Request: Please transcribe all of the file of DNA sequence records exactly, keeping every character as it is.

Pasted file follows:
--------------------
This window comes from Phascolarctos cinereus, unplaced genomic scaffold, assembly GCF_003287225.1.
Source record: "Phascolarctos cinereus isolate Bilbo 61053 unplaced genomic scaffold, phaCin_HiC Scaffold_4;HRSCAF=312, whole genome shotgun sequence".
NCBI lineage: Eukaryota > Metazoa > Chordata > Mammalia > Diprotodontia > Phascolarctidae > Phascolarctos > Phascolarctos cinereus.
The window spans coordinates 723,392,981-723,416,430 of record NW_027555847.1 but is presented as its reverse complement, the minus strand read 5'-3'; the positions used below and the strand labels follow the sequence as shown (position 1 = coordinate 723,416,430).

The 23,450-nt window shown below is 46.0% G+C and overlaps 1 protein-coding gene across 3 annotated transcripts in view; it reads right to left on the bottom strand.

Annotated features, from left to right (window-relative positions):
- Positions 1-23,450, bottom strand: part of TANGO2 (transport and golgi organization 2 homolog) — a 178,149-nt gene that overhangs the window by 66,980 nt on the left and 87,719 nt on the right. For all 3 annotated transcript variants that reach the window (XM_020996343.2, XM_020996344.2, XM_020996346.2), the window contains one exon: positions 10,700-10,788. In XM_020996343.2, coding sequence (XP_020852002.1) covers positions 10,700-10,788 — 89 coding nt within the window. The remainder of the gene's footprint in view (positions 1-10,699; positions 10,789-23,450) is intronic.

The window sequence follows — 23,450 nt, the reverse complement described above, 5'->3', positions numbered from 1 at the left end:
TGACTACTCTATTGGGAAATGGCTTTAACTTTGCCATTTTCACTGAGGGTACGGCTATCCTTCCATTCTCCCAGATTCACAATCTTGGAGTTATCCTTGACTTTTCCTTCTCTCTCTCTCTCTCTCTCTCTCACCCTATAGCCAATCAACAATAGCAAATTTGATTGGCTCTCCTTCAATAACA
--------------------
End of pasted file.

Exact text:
This window comes from Phascolarctos cinereus, unplaced genomic scaffold, assembly GCF_003287225.1.
Source record: "Phascolarctos cinereus isolate Bilbo 61053 unplaced genomic scaffold, phaCin_HiC Scaffold_4;HRSCAF=312, whole genome shotgun sequence".
NCBI lineage: Eukaryota > Metazoa > Chordata > Mammalia > Diprotodontia > Phascolarctidae > Phascolarctos > Phascolarctos cinereus.
The window spans coordinates 723,392,981-723,416,430 of record NW_027555847.1 but is presented as its reverse complement, the minus strand read 5'-3'; the positions used below and the strand labels follow the sequence as shown (position 1 = coordinate 723,416,430).

The 23,450-nt window shown below is 46.0% G+C and overlaps 1 protein-coding gene across 3 annotated transcripts in view; it reads right to left on the bottom strand.

Annotated features, from left to right (window-relative positions):
- Positions 1-23,450, bottom strand: part of TANGO2 (transport and golgi organization 2 homolog) — a 178,149-nt gene that overhangs the window by 66,980 nt on the left and 87,719 nt on the right. For all 3 annotated transcript variants that reach the window (XM_020996343.2, XM_020996344.2, XM_020996346.2), the window contains one exon: positions 10,700-10,788. In XM_020996343.2, coding sequence (XP_020852002.1) covers positions 10,700-10,788 — 89 coding nt within the window. The remainder of the gene's footprint in view (positions 1-10,699; positions 10,789-23,450) is intronic.

The window sequence follows — 23,450 nt, the reverse complement described above, 5'->3', positions numbered from 1 at the left end:
TGACTACTCTATTGGGAAATGGCTTTAACTTTGCCATTTTCACTGAGGGTACGGCTATCCTTCCATTCTCCCAGATTCACAATCTTGGAGTTATCCTTGACTTTTCCTTCTCTCTCTCTCTCTCTCTCTCTCACCCTATAGCCAATCAACAATAGCAAATTTGATTGGCTCTCCTTCAATAACA